Mahesh C, a fertiliser distributor from Doddaballapura. Credit: Pushkara SV/Shobha Anand Reddy

“Although availability of labour may increase, certain skilled works may take time to teach,” said Prashanth Panchakshariah, a coconut farmer from Arasikere. “Many migrants and daily-wage workers consider this a temporary phase and plan to get back to cities post lockdown as farming is difficult.”

This awareness about lack of skills and short-term availability of labour are key hiring considerations. Some farmers we interviewed even went as far as to say that migrants were a burde on the village economy. Sumangala, a farmer and member of a women’s self-help group, said that migrants who have come back to villages are using up food stocks. This was making farmers’ lives even more difficult, even as the migrants were not assisting in farming activities.

Looking ahead

Some farmers noted that even after the lockdown is lifted, migrant workers will struggle to find employment in cities. “Since staying in villages is less expensive, migrants may prefer to stay here for a year and wait till the economy is stable,” said Vishwanath Sompura, a farmer from Koratagere.

Ravi Gowda, a housekeeping staffer in Bengaluru, agreed. He said he would much rather stay in his village and engage in agriculture because his cost of living was a third of what it would be in the city.

Most farmers said that for their operations to be viable, state intervention is necessary to help them tide over the crisis. Ramesh Gowda a farmer from Ramanagara, suggested that the government should purchase produce, particularly perishable crops, and help with sales. This would support both, practicing farmers as well as migrants looking to re-enter the agrarian economy.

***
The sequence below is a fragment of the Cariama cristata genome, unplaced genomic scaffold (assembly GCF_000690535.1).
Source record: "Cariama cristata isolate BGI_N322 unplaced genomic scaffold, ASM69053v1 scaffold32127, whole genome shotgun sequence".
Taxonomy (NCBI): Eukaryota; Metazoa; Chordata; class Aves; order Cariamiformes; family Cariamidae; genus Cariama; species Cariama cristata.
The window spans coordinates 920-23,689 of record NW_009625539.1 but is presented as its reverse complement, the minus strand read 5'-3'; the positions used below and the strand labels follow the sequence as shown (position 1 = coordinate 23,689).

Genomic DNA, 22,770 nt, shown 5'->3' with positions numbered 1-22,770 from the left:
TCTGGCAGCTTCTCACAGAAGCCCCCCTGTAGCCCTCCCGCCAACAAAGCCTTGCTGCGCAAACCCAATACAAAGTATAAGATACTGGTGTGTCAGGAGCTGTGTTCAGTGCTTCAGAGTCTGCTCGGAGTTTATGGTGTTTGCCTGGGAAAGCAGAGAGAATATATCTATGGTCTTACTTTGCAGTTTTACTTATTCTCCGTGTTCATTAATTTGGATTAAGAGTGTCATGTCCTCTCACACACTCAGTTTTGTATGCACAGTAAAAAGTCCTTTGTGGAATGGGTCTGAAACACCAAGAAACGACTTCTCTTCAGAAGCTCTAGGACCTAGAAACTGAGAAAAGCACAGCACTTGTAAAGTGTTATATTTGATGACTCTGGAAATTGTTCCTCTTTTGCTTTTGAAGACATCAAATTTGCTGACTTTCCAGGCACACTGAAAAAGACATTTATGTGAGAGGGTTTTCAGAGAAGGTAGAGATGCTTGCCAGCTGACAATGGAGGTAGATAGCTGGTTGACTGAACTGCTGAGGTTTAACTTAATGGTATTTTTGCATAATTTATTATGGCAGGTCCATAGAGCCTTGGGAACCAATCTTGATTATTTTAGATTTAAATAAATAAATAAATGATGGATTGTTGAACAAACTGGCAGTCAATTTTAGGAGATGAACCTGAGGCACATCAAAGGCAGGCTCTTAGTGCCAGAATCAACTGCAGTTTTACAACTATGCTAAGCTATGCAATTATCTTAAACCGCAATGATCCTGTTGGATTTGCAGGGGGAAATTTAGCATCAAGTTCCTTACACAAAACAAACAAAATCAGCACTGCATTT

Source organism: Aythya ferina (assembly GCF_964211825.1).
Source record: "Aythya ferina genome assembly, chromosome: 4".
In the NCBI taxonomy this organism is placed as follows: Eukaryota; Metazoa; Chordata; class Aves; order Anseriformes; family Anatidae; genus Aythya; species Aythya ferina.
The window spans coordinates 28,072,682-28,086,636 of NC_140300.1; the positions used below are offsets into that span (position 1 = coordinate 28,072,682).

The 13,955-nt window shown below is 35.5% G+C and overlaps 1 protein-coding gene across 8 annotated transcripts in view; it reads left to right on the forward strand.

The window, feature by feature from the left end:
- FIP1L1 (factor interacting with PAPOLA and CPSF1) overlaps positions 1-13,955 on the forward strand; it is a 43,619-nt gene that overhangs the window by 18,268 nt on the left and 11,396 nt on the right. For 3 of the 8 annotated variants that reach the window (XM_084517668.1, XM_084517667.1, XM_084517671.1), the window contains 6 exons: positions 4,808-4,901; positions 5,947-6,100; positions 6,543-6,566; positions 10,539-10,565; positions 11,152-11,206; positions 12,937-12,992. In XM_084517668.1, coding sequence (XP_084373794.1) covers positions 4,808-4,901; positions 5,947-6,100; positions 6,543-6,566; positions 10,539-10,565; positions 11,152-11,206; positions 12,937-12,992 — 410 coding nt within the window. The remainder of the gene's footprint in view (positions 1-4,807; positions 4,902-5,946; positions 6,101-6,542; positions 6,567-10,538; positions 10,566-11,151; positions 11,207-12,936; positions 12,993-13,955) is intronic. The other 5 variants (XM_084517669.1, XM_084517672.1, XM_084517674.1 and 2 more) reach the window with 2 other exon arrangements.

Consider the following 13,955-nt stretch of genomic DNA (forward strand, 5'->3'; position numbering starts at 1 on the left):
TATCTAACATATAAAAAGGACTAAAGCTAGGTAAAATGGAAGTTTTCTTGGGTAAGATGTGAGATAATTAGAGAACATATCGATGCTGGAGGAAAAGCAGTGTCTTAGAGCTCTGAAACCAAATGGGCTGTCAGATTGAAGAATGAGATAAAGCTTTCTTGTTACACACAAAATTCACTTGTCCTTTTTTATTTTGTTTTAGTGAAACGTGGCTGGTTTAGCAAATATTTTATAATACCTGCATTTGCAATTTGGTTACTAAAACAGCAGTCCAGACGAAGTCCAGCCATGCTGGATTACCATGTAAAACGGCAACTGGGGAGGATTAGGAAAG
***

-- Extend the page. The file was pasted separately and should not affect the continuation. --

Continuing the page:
Minimum assured prices would also boost the sector, added Nagamma N from Magadi.

Ramesh Gowda a farmer from Ramanagara. Credit: Pushkara SV/Shobha Anand Reddy

As migrants find their way back to their villages, they will that find practicing farmers are preoccupied with their own concerns over the sale of produce and price fluctuations. Employment in opportunities in the rural sector and the capacity of workers to enter the agrarian sector will depend on several factors: state support, cropping cycles, their own skills and whether they have enough savings to invest in fertilisers, irrigation infrastructure, transportation and other components required to grow and sell produce.

To integrate the returning migrants into the rural economies, the government must support them with financial planning and skill development programmes. The state should build on existing training programmes under the Rashtriya Krishi Vikas Yojna, Universities of Agricultural Sciences, National Mission for Sustainable Agriculture, Krishi Vigyan Kendras and the Agriculture Skill Council of India.

Key to achieving this objective are supporting handicrafts and other small and micro rural enterprises; and strengthening the Mahatma Gandhi National Rural Employment Guarantee Scheme that ensures 100 days of work a year for rural families. This must be done by simplifying the registration process, job card allocation, and introducing direct payments.

It is clear that agriculture can absorb only a small number of returning migrants, but the demographic shift can be an opportunity for governments to revamp rural infrastructure, the lack of which has hurt agriculture for decades. The returning workforce can be effectively utilised to promote critical yet underdeveloped labour-intensive activities, such as small-scale agro-based industries and other associated sectors such as livestock, food and fodder processing, water management systems, nurseries and seed banks.

Pushkara SV and Shobha Anand Reddy work at the Indian Institute for Human Settlements in Bengaluru.